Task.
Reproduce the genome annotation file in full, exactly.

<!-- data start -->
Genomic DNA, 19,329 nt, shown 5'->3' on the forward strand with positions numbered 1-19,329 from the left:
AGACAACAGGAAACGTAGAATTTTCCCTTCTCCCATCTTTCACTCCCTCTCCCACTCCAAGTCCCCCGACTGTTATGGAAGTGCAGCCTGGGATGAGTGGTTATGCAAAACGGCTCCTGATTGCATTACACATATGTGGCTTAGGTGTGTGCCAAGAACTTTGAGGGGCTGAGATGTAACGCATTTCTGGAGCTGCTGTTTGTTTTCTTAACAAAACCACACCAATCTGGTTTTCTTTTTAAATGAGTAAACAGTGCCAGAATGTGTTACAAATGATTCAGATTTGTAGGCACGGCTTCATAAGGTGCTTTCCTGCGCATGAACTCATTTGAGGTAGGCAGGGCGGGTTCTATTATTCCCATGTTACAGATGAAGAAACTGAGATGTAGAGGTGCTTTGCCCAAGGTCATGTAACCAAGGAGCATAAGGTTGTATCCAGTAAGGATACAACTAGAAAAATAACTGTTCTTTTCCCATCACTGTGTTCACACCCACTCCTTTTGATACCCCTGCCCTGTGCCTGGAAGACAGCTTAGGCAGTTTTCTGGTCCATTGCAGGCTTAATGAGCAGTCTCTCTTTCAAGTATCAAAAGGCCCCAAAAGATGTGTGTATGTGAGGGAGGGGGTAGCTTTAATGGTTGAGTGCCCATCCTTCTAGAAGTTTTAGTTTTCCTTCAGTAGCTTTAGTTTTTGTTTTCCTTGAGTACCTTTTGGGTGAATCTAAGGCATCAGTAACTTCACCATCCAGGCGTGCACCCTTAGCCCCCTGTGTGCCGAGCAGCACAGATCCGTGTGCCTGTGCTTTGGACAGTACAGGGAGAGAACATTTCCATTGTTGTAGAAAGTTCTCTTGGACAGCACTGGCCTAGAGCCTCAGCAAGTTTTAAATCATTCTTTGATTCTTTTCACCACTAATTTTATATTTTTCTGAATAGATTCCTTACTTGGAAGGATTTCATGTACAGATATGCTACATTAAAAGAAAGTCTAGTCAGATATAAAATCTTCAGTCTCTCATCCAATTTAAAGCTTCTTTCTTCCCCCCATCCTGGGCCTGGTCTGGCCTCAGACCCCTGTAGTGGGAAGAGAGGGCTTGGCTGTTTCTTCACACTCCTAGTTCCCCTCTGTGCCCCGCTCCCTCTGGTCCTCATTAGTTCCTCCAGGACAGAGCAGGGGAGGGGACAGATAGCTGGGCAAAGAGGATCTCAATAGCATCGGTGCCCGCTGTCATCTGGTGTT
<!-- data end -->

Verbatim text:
Genomic DNA, 19,329 nt, shown 5'->3' on the forward strand with positions numbered 1-19,329 from the left:
AGACAACAGGAAACGTAGAATTTTCCCTTCTCCCATCTTTCACTCCCTCTCCCACTCCAAGTCCCCCGACTGTTATGGAAGTGCAGCCTGGGATGAGTGGTTATGCAAAACGGCTCCTGATTGCATTACACATATGTGGCTTAGGTGTGTGCCAAGAACTTTGAGGGGCTGAGATGTAACGCATTTCTGGAGCTGCTGTTTGTTTTCTTAACAAAACCACACCAATCTGGTTTTCTTTTTAAATGAGTAAACAGTGCCAGAATGTGTTACAAATGATTCAGATTTGTAGGCACGGCTTCATAAGGTGCTTTCCTGCGCATGAACTCATTTGAGGTAGGCAGGGCGGGTTCTATTATTCCCATGTTACAGATGAAGAAACTGAGATGTAGAGGTGCTTTGCCCAAGGTCATGTAACCAAGGAGCATAAGGTTGTATCCAGTAAGGATACAACTAGAAAAATAACTGTTCTTTTCCCATCACTGTGTTCACACCCACTCCTTTTGATACCCCTGCCCTGTGCCTGGAAGACAGCTTAGGCAGTTTTCTGGTCCATTGCAGGCTTAATGAGCAGTCTCTCTTTCAAGTATCAAAAGGCCCCAAAAGATGTGTGTATGTGAGGGAGGGGGTAGCTTTAATGGTTGAGTGCCCATCCTTCTAGAAGTTTTAGTTTTCCTTCAGTAGCTTTAGTTTTTGTTTTCCTTGAGTACCTTTTGGGTGAATCTAAGGCATCAGTAACTTCACCATCCAGGCGTGCACCCTTAGCCCCCTGTGTGCCGAGCAGCACAGATCCGTGTGCCTGTGCTTTGGACAGTACAGGGAGAGAACATTTCCATTGTTGTAGAAAGTTCTCTTGGACAGCACTGGCCTAGAGCCTCAGCAAGTTTTAAATCATTCTTTGATTCTTTTCACCACTAATTTTATATTTTTCTGAATAGATTCCTTACTTGGAAGGATTTCATGTACAGATATGCTACATTAAAAGAAAGTCTAGTCAGATATAAAATCTTCAGTCTCTCATCCAATTTAAAGCTTCTTTCTTCCCCCCATCCTGGGCCTGGTCTGGCCTCAGACCCCTGTAGTGGGAAGAGAGGGCTTGGCTGTTTCTTCACACTCCTAGTTCCCCTCTGTGCCCCGCTCCCTCTGGTCCTCATTAGTTCCTCCAGGACAGAGCAGGGGAGGGGACAGATAGCTGGGCAAAGAGGATCTCAATAGCATCGGTGCCCGCTGTCATCTGGTGTT